Columns

Lemtrada I: This Island Couch

The latest drug media storm to erupt in Britain is “Spice,” which causes users to become living statues. Exactly a year ago, I became a living statue for six weeks, and not one reporter hassled me. That would have broken the monotony! We all have our own version…

Speak Up to Keep the Cost of MS from Costing You More

I’ve just been reminded, as someone with multiple sclerosis, how fortunate I am to have good medical insurance. Unlike most other countries, where medical care is a right, in the U.S. that care is a privilege. Here the quality of care and too often the availability of that…

Would You Share Your Info with an MS App?

A smartphone app has been designed to collect lots of information related to your multiple sclerosis – things such as physical and cognitive test results, MRI images, and even genetic data. The hope is that via the app researchers will be able to collect a lot of patient data…

An MS Garden Grows in Derby

Those of us with multiple sclerosis know how difficult it is to describe our journey. Words frequently are inadequate for that task. But, at Derby College in England, horticulture students and their instructors have found a way. They’ve teamed up with local MS Society branches to create a 30-foot-by-40-foot garden…

Defining Resiliency in MS and Ideas on Bouncing Back

How well do you bounce back when MS gets you down? An article called “Bouncing back again, and again: a qualitative study of resilience in people with multiple sclerosis” caught my attention because bouncing back is something I don’t do as well these days. I believe resilience means to be…

Taming Grumpy Gut

Many people with MS experience symptoms related to digestion. According to the Pittsburgh Institute for MS Care and Research, “Nearly two-thirds of MS patients have at least one GI symptom that persists for 6 months or more.” Some of the most common problems are dysphagia (trouble swallowing), heartburn, nausea,…

How to Survive Summer Heat Intolerance

With summer right around the corner, it’s time to start making plans. We all love spending time outdoors during the long hours of sunshine and warm temperatures, don’t we? Well, not everyone does. If you’re reading this, you’re probably living with multiple sclerosis. That…

3 Travel Tips for Easier Flying with MS

It’s the time of year for travel here in the U.S. Graduations, weddings and vacations are on all of our calendars. Air travel, in particular, can be a real pain for someone with a handicap such as multiple sclerosis. Security, aircraft seats and legroom are all becoming increasingly…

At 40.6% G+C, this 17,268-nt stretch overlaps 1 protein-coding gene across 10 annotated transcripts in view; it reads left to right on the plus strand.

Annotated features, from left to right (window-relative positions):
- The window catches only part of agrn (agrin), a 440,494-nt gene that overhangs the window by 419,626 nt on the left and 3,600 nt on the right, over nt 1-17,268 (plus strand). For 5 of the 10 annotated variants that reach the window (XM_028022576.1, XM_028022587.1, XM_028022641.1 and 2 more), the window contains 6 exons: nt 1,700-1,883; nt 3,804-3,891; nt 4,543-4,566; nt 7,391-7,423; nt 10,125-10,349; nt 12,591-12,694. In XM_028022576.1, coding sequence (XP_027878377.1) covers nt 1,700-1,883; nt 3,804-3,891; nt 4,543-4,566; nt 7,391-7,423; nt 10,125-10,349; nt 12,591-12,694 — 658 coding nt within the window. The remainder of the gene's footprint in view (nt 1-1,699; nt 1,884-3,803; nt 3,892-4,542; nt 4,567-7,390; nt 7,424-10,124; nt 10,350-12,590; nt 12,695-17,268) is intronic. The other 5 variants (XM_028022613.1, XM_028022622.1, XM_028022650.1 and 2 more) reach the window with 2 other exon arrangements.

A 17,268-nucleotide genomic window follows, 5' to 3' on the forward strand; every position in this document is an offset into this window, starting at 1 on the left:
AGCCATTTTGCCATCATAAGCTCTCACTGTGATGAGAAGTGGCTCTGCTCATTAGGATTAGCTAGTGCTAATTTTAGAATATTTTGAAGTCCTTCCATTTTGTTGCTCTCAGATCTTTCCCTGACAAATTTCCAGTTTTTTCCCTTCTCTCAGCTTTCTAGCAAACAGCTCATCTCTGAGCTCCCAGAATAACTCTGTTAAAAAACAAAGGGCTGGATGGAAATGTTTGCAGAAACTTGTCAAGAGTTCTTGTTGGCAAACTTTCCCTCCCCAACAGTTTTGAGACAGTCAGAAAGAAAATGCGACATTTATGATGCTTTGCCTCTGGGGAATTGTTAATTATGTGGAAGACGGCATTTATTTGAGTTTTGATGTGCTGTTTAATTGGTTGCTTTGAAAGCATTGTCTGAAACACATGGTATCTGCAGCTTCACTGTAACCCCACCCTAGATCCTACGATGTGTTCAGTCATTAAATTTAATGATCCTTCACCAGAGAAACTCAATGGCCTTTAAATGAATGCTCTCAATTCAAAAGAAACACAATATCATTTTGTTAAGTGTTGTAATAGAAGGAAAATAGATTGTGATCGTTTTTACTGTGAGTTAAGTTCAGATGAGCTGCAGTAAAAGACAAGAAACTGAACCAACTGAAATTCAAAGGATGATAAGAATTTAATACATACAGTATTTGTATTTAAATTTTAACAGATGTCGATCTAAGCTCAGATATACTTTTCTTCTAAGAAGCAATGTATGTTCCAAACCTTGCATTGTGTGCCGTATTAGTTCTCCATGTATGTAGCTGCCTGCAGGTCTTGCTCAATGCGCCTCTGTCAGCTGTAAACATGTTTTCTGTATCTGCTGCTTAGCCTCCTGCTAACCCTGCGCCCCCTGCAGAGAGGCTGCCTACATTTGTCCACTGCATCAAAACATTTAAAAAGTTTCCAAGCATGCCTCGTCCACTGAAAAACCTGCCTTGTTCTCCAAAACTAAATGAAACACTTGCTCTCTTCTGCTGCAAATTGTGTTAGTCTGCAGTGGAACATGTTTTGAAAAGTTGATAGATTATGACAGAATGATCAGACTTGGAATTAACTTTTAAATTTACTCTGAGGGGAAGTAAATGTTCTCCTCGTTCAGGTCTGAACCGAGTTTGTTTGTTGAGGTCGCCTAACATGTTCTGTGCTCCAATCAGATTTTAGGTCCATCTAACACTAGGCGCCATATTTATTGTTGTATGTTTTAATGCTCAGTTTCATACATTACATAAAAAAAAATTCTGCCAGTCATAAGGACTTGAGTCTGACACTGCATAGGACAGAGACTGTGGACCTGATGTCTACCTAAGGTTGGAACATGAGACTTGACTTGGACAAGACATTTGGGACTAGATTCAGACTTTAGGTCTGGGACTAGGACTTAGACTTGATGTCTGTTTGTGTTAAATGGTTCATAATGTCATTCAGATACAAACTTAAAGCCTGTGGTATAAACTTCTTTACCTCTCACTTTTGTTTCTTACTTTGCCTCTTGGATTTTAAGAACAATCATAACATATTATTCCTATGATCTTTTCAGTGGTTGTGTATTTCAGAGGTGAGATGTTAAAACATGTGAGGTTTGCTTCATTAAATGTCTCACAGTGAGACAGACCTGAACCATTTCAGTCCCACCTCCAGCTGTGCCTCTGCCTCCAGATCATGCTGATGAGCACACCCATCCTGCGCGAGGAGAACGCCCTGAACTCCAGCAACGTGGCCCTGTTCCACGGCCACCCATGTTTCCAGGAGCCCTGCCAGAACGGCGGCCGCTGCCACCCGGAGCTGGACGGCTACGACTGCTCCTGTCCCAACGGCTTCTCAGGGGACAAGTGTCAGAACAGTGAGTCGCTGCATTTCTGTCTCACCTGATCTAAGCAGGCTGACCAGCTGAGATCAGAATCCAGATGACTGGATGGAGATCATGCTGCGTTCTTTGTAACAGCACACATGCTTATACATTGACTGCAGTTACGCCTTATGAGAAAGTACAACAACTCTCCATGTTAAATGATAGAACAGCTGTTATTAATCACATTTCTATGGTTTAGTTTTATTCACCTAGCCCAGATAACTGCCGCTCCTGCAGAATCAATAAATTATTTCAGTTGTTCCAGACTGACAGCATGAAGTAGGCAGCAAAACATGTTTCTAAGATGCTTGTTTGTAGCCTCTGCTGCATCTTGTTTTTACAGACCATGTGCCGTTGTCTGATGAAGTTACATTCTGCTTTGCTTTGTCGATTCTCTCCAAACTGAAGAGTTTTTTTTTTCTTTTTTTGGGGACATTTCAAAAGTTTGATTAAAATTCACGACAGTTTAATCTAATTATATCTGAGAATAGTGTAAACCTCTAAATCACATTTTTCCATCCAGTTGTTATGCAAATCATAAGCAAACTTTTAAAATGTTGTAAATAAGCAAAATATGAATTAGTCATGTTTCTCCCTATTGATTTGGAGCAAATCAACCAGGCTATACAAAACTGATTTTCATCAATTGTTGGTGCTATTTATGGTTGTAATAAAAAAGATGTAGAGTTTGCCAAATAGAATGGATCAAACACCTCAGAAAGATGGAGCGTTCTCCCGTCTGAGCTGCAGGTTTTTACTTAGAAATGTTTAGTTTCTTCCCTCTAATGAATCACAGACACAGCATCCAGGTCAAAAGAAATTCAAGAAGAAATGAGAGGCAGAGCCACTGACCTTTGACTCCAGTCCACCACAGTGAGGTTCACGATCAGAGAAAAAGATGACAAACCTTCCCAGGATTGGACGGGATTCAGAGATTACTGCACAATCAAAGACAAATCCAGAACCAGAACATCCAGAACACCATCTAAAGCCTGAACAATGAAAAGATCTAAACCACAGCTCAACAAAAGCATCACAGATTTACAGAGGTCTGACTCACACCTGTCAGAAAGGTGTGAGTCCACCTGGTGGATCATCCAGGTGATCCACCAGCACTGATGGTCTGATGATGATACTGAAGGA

Fear the Future? Change the Way You Think

Fear of the future will likely rear its ugly head more often than you’d like when you have multiple sclerosis or any serious chronic disease. It can be difficult to keep your mind from wandering to a very dark place. Worries about how fast your disease is progressing,…

Make Some Noise: The Importance of Concerts

Pull up a chair, kiddos, and I’ll tell you a sad story. Because we’re both musicians, my husband and I love going to concerts together. We’re on a budget, so we have to be choosy about who we see and where we sit. However, there is a short…

Cholesterol Medication Shows Promise as MS Treatment

I’ve been taking a statin drug for years to keep my cholesterol low, and it’s doing a really good job. Now, there’s hope that this class of drug also might be useful for MS patients. A major trial in the U.K. is testing the drug simvastatin (used to control…

The Importance of Caring for Caregivers

“Coping with Caregiver Burnout When Caring for A Person with Neurodegenerative Disease: A Guide for Caregivers,” published in the April 2017 issue of the Archives for Physical Medicine and Rehabilitation, is intended to give better insight into caregiver burnout, and what might be…

The Hidden Costs of Multiple Sclerosis

MS is sneaky. It is expert at evading detection and diagnosis, and often brings a host of invisible symptoms that may come and go at random. MS also brings invisible costs — expenses beyond the obvious medications, supplements, assistive devices, and healthcare. I am not talking about externalities,…

About America’s Healthcare Puzzle

There’s been lots of chatter on social media since the U.S. House of Representatives passed a measure last week that’s intended to repeal the Affordable Healthcare Act (Obamacare) and replace it with a new healthcare law. Lots of us with serious medical conditions are: a) worried, b) angry,…

Look What the Cat Dragged In!

Like one third of America, I’m a cat lover. I’ve had kitties in my house since I was a child, often in sets. Currently, I’m the proud parent of two fur babies—Ivan (the tabby) and Baker (the Wegie)—and they’re a great source of joy, entertainment and…

Losing Our Independence Due to Multiple Sclerosis

Losing our independence due to multiple sclerosis is a profound loss. With that loss comes the grieving process and inevitable change. On Grief.com in “A Message from David Kessler,” he discusses the five stages of grief: denial, anger, bargaining, depression and acceptance. I have experienced all of these…

Disability Activism Beats Doing Housework

I now introduce myself as a disability rights activist. I began to pay attention to local politics and related activities last fall. Our city redevelopment plans are charging along, without any city staffer to pay attention to the needs of the disabled. As such, I’ve been making the…

NYC Subways: A Tough Ride With MS

Have you ever been on a New York City subway? I grew up in the Big Apple, and I used to love riding the subway as a kid. I’d travel all over the city without a problem. Not so today. Not so since MS changed my track.